Pregnant women of lower socio-economic status are more likely to take up early HIV testing and to have HIV-exposed infants, according to findings of a study presented by Nobubelo Ngandu at the 7th South African AIDS conference last month in Durban.
There was a significant difference in the proportion of infants that were HIV-exposed (infants born to HIV-positive women), according to socio-economic status. Infant exposure occurred in 37.9% (95% CI: 34.4 – 41.4) in the lowest 10% of the socio-economic status ranking, compared to 23.5% (95% CI: 20.5 – 26.8) in the highest 10% and 33.2% (95% CI: 32.1 – 34.3) in the sample average.
In the highest-status 10%, only 18.7% (95% CI: 16.0 – 21.7) self-initiated HIV testing before enrolling into antenatal care (early testing), compared to 23.8% (95% CI: 20.9 – 27.0) in the lowest-status 10% and 22.4% (95% CI: 21.4 – 23.4) in the sample average. However, this difference was not significant.
Socio-economic status is an important determinant of healthcare uptake. Studies have illustrated examples of wealth-related inequalities in maternal and child health care in low and middle-income countries, such as access to skilled birth attendance and antenatal care and early uptake of HIV testing. As wealth-related inequality is generally very high in South Africa, this study sought to understand if this was affecting the PMTCT programme.
Transport, income source, the province where the mother and infant live and the education level of the mother were the main factors found to be contributing to wealth inequality. There are complex differences between provinces in terms of early HIV testing and infant HIV exposure, which weaken the reliance on national average data, often used by HIV programme planners.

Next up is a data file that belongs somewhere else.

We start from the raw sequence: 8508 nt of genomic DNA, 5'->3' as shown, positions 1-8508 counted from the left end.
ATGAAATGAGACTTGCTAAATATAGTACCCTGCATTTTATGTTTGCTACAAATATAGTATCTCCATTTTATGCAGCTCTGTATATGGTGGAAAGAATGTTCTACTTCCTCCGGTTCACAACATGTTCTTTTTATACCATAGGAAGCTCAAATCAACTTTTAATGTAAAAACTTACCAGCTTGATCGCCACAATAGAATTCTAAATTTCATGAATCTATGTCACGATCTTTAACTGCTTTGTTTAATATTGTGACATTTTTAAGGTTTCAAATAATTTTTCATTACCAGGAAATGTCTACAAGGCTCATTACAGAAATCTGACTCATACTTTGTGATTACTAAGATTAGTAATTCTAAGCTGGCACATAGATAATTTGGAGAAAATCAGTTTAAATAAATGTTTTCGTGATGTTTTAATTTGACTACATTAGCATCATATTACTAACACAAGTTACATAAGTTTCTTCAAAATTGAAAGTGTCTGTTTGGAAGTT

Socio-economic status (wealth ranking) was measured for 8 618 mother-infant pairs and categorised into the highest 10% (n=818) and the lowest 10% (n=863), according to variations in household characteristics (such as building material, sanitation, water and fuel) and household possessions (such as car, television, radio, fridge, phone or stove), using Principal Component Analyses. The study was part of the 2012 South Africa national PMTCT cross-sectional survey, which collated data from 580 randomly selected health care facilities between October 2012 and May 2013.
When wealth-related inequality was measured using the concentration index to compare the cumulative proportion of a health outcome and individuals ranked by socio-economic status, it was found that uptake of early HIV testing is slower and that infant HIV exposure increases faster among the lower socio-economic status groups.
However, the wealth-related inequality is underestimated by this sample, as the data is only relevant to communities using accessible public health facilities. The most remote and difficult to access rural facilities and private sector facilities are not very well represented.
“Policies for healthcare provision should consider disparities between socio-economic groups to ensure equity,” said Ngandu.